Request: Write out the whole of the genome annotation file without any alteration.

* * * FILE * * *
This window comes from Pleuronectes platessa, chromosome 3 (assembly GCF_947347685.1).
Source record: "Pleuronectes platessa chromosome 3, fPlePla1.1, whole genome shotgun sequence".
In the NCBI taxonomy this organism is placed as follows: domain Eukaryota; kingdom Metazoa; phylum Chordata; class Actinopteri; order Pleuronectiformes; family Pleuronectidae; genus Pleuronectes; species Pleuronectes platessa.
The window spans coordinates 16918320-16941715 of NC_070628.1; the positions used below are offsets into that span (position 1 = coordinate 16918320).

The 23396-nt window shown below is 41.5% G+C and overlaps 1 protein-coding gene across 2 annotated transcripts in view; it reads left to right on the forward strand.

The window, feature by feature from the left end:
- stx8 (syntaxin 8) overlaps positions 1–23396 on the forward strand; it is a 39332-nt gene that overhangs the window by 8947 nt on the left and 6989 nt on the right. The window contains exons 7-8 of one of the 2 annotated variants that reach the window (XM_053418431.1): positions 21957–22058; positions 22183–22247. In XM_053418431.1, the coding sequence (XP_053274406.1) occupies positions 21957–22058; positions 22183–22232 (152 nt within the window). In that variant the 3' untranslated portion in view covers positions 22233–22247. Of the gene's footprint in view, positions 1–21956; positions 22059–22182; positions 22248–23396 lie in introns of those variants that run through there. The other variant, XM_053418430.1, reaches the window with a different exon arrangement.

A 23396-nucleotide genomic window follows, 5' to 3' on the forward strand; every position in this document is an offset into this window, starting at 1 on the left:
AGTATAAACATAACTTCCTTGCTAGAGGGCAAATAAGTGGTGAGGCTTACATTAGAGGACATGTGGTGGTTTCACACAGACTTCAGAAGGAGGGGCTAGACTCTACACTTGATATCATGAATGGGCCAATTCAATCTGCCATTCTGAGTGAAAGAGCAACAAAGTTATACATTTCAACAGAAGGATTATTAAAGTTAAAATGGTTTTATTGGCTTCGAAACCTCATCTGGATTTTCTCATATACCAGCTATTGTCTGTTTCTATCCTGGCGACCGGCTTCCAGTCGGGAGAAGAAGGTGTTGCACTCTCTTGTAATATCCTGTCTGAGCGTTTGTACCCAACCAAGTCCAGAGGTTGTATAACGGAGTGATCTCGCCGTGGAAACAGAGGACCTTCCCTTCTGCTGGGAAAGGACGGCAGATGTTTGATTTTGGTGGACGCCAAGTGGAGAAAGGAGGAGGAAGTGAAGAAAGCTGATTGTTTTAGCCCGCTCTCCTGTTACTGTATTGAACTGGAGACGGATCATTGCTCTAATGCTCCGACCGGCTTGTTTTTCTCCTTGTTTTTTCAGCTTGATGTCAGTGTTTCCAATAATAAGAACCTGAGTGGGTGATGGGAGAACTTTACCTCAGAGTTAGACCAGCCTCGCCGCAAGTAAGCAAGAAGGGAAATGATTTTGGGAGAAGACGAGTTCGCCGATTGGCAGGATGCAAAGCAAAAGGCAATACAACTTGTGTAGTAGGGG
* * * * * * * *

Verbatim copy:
This window comes from Pleuronectes platessa, chromosome 3 (assembly GCF_947347685.1).
Source record: "Pleuronectes platessa chromosome 3, fPlePla1.1, whole genome shotgun sequence".
In the NCBI taxonomy this organism is placed as follows: domain Eukaryota; kingdom Metazoa; phylum Chordata; class Actinopteri; order Pleuronectiformes; family Pleuronectidae; genus Pleuronectes; species Pleuronectes platessa.
The window spans coordinates 16918320-16941715 of NC_070628.1; the positions used below are offsets into that span (position 1 = coordinate 16918320).

The 23396-nt window shown below is 41.5% G+C and overlaps 1 protein-coding gene across 2 annotated transcripts in view; it reads left to right on the forward strand.

The window, feature by feature from the left end:
- stx8 (syntaxin 8) overlaps positions 1–23396 on the forward strand; it is a 39332-nt gene that overhangs the window by 8947 nt on the left and 6989 nt on the right. The window contains exons 7-8 of one of the 2 annotated variants that reach the window (XM_053418431.1): positions 21957–22058; positions 22183–22247. In XM_053418431.1, the coding sequence (XP_053274406.1) occupies positions 21957–22058; positions 22183–22232 (152 nt within the window). In that variant the 3' untranslated portion in view covers positions 22233–22247. Of the gene's footprint in view, positions 1–21956; positions 22059–22182; positions 22248–23396 lie in introns of those variants that run through there. The other variant, XM_053418430.1, reaches the window with a different exon arrangement.

A 23396-nucleotide genomic window follows, 5' to 3' on the forward strand; every position in this document is an offset into this window, starting at 1 on the left:
AGTATAAACATAACTTCCTTGCTAGAGGGCAAATAAGTGGTGAGGCTTACATTAGAGGACATGTGGTGGTTTCACACAGACTTCAGAAGGAGGGGCTAGACTCTACACTTGATATCATGAATGGGCCAATTCAATCTGCCATTCTGAGTGAAAGAGCAACAAAGTTATACATTTCAACAGAAGGATTATTAAAGTTAAAATGGTTTTATTGGCTTCGAAACCTCATCTGGATTTTCTCATATACCAGCTATTGTCTGTTTCTATCCTGGCGACCGGCTTCCAGTCGGGAGAAGAAGGTGTTGCACTCTCTTGTAATATCCTGTCTGAGCGTTTGTACCCAACCAAGTCCAGAGGTTGTATAACGGAGTGATCTCGCCGTGGAAACAGAGGACCTTCCCTTCTGCTGGGAAAGGACGGCAGATGTTTGATTTTGGTGGACGCCAAGTGGAGAAAGGAGGAGGAAGTGAAGAAAGCTGATTGTTTTAGCCCGCTCTCCTGTTACTGTATTGAACTGGAGACGGATCATTGCTCTAATGCTCCGACCGGCTTGTTTTTCTCCTTGTTTTTTCAGCTTGATGTCAGTGTTTCCAATAATAAGAACCTGAGTGGGTGATGGGAGAACTTTACCTCAGAGTTAGACCAGCCTCGCCGCAAGTAAGCAAGAAGGGAAATGATTTTGGGAGAAGACGAGTTCGCCGATTGGCAGGATGCAAAGCAAAAGGCAATACAACTTGTGTAGTAGGGG